Your Unselfish Kindness: Robin Hyde’s Autobiographical Writings, edited by Mary Edmond-Paul, (Otago University Press, 2012) 327 pp., $40.
The Lodge, a big wooden house on the edge of Mt Albert, Auckland is a landmark I’ve passed hundreds of times; my sister lives nearby. It was once part of the mental hospital that, growing up, I knew as Carrington. For years I had a vague notion of the building’s one-time role as a place of rest and recovery, but I didn’t realise how important a place it was to the life and work of Robin Hyde. In the mid 1930s, the Lodge was to prove a sanctuary where Hyde was given the time and physical space to read and to write – including two substantial pieces, a 1934 autobiography, and a 1935 journal, published in their entirety for the first time here in Your Unselfish Kindness.
Hyde — born Iris Wilkinson in 1906 — arrived at the Lodge in the winter of 1933, after the second major breakdown in her life had culminated in a suicide attempt in the Waitemata Harbour. She’d been plucked from the sea and arrested, incarcerated in a bleak cell in Auckland Hospital that usually housed binge-drinkers. Hyde was a voluntary patient at the Lodge, her first visit lasting only a month before expulsion to the main hospital after getting caught trying to smuggle in morphine.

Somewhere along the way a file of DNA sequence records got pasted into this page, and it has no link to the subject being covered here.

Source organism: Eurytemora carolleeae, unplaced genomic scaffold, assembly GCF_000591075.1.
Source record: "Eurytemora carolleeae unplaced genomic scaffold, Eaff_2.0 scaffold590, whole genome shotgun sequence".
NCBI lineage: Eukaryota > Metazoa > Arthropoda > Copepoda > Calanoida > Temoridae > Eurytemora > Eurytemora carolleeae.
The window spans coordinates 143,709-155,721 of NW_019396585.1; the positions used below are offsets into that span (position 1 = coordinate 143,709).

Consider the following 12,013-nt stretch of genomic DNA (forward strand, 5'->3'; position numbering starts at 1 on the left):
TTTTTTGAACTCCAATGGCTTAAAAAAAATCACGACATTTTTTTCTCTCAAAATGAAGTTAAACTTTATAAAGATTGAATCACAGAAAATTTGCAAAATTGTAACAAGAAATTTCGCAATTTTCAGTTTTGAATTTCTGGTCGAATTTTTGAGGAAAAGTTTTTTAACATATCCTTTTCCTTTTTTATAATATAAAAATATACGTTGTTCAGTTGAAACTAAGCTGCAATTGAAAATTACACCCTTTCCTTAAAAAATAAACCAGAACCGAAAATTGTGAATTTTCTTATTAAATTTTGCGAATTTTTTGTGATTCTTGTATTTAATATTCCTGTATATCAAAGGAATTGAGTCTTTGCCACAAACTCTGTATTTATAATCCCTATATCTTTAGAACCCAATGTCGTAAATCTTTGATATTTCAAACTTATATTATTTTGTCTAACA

But by the end of 1933 Hyde was back there, under the benevolent care of psychiatrists Dr Henry Buchanan and — most crucially — Dr Gilbert Tothill, and lived at the Lodge off and on for almost four years. Her final departure was early in 1937, after Tothill had moved on and Hyde had lost her main confidante and protector. During her time at the Lodge, Hyde managed to secure a room of her own — first a bedroom, later an attic study where the clatter of her typewriter wouldn’t disturb anyone.